From Nomeansno to Submission Hold, Union of Uranus and Godspeed You! Black Emperor, Canada has been a fertile ground for experimentation within the broader DIY punk scene. What are your biggest influences and are there any lesser known local bands that you want to talk a bit about?
Focusing on bands from Canada, some of our big influences are: GY!BE (and their many offshoots), Broken Social Scene (and the Arts & Crafts family of bands), Alaskan, Buried Inside, Do Make Say Think, A Silver Mt Zion, Alexisonfire. Some of our favourite active DIY bands from Canada right now are Frail Hands, Terry Green, Marée Noire, Obroa Skai, Albatros, and probably some others that have inconveniently slipped our minds.
Also, we’d like to plug our ‘Respire Family Mixtape’ playlist on Spotify. That’s probably a more up to date way of keeping up with what we’re listening to at any given time.
Do you think that what we’re doing in the underground music scene has an impact outside of our own communities? How do you define terms like quality of life and self-determination?
Absolutely! We all come into underground music from different backgrounds, with different goals, careers, impacts, and outreach. Taking the ideas held dear in DIY out into the big wide world can have extremely positive consequences. Take our own lives as an example. The aspects of mutual aid, self-determination, self-empowerment and expression have been vital ingredients in Egin’s path through addiction recovery.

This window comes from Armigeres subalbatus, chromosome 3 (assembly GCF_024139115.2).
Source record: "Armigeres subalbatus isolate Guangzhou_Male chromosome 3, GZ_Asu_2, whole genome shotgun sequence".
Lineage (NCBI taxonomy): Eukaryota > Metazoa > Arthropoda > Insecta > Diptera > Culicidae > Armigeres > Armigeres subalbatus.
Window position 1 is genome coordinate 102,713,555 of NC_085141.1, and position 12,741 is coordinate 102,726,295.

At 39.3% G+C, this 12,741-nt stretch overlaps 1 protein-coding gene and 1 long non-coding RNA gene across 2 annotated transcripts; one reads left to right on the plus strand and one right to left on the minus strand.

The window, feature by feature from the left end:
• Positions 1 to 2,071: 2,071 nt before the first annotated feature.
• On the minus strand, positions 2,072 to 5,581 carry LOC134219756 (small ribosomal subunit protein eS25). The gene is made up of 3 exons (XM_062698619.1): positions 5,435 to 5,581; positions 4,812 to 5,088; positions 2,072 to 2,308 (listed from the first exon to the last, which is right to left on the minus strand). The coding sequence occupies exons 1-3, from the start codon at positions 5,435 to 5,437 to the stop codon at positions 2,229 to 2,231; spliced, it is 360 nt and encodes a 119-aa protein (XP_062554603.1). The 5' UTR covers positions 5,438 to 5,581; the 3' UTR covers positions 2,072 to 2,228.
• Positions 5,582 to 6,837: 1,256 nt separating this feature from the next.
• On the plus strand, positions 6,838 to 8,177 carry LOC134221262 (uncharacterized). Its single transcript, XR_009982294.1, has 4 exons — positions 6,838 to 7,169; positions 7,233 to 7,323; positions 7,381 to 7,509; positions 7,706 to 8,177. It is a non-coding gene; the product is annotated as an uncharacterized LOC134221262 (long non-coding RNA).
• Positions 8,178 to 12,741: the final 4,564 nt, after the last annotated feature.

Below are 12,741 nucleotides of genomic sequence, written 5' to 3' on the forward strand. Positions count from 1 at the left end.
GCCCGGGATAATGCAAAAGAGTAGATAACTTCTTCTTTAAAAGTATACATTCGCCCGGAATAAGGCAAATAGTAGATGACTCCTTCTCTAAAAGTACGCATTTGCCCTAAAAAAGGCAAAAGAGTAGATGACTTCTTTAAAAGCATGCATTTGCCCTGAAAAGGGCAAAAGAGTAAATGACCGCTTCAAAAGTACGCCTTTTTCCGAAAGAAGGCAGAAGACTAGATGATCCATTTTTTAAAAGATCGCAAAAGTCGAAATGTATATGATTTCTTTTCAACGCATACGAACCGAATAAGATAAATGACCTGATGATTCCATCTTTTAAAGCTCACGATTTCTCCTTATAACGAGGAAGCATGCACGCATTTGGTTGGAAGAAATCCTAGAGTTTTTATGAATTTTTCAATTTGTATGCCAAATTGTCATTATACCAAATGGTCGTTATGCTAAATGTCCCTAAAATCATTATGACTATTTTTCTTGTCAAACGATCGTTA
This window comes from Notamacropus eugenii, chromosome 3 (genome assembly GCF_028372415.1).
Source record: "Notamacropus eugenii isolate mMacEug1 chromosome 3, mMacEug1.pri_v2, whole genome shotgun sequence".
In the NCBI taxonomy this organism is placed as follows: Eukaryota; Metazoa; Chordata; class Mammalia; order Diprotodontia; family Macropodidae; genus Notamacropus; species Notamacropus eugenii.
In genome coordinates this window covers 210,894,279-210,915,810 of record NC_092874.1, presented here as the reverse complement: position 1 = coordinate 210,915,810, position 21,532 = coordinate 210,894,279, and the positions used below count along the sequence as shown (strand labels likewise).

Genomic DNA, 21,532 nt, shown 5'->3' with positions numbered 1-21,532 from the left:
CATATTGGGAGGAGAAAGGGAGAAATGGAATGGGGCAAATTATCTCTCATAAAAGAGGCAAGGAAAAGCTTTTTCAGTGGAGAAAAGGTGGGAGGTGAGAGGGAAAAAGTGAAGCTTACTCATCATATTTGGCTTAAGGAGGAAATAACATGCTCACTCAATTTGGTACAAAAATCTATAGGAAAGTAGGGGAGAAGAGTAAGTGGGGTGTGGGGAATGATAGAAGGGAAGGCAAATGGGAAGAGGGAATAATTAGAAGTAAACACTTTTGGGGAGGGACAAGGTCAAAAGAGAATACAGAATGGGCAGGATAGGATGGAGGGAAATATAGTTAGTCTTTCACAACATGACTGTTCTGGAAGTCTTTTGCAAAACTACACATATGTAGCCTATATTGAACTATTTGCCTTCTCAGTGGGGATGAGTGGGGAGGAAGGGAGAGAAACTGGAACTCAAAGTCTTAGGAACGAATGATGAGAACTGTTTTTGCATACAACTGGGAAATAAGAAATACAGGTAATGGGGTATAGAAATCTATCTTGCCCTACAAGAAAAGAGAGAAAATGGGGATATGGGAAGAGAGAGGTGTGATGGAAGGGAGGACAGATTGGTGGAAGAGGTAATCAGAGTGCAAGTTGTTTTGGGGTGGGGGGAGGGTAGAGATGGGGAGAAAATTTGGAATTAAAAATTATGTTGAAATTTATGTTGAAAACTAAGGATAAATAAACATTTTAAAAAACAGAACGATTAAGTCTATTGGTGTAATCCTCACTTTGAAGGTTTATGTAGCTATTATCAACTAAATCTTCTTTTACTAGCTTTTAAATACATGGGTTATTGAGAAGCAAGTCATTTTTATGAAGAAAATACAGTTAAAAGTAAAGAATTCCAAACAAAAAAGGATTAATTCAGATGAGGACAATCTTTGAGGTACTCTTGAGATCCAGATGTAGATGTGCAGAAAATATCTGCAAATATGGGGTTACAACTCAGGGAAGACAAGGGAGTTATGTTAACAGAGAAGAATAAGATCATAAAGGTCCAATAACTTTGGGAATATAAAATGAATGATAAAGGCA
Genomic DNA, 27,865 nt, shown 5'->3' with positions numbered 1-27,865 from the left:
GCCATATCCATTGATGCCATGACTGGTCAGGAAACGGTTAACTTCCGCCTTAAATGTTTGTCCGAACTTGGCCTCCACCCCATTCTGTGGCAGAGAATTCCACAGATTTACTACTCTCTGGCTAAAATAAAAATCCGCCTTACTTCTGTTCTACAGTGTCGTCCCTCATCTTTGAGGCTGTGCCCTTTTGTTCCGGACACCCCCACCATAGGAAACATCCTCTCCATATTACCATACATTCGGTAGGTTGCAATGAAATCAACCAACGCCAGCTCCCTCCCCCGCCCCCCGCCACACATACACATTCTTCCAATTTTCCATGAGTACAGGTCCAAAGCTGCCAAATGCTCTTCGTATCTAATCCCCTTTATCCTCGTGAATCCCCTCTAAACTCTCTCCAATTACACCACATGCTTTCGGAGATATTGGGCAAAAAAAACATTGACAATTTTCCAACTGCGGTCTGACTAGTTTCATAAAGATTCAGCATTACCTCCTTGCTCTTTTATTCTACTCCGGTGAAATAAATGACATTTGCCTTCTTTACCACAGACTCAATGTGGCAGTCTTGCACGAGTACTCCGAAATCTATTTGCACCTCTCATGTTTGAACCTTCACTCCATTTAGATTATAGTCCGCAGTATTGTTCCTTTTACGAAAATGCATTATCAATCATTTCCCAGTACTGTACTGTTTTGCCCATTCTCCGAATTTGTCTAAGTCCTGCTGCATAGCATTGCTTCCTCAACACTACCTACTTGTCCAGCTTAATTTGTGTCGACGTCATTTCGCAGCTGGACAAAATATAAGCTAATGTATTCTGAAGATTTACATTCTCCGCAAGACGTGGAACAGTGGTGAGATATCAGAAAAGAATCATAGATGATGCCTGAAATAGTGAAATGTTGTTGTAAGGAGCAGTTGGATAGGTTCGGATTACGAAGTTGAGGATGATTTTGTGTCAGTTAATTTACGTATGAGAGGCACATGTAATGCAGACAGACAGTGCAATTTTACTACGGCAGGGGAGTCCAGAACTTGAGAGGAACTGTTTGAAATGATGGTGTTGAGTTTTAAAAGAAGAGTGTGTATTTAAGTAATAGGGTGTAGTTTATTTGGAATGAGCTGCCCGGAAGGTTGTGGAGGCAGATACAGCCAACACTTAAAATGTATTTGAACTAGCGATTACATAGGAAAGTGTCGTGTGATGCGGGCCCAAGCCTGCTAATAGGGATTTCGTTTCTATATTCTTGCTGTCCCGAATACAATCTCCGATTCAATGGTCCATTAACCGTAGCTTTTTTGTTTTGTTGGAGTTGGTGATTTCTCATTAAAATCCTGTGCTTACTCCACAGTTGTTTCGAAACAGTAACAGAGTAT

The same ideals can have an impact in life and society no matter what we do for a living. The overall lessons of caring for each other, making sure those who are voiceless are heard, and being completely vulnerable and honest with one another are part of what we see as necessary in improving ourselves, and the world around us.
What are you doing on a daily basis outside the DIY ethics of punk that have a positive impact on people’s lives and deal with the idea of mutual-aid and being nice to each other? How can we enact in our everyday lives against the alienation, violence and nihilism in modern society?
This is another element that is complicated by the pandemic we are currently living through. Many of the organizations providing outreach, some of which our members have volunteered with like West Neighbourhood House in Toronto, have ceased parts of their public programmes. Narcotics/Alcoholics Anonymous meetings can no longer happen, leaving many of us in recovery to take up new platforms and ways to break the cycle of alienation and isolation. While we yearn for the days where we could enact positive change in our community through first-hand, real-world involvement, we are doing what we can.
Rohan continues to work in green infrastructure, with a dream of turning cities away from destructive entities into regenerative and sustainable places. Egin has left their career in advertising behind to study law, with a desire to engage in mutual legal aid and community legal action as a student and as a future-lawyer. We will continue looking for the right avenues, to take our ideas out of the context of art and into real practice.
What do you hope for in 2021? Anything else you want to add?
We’re hoping not for a sense of normalcy (although sometimes just going back to normal seems welcome), but a chance for a new beginning. A world that has seen its fissures exposed, and that works to heal them. One that moves away from hate, division, and bigotry, and one that is ready to address our next big challenge: climate change.
Interview by Mittens XVX, introduction by Martin.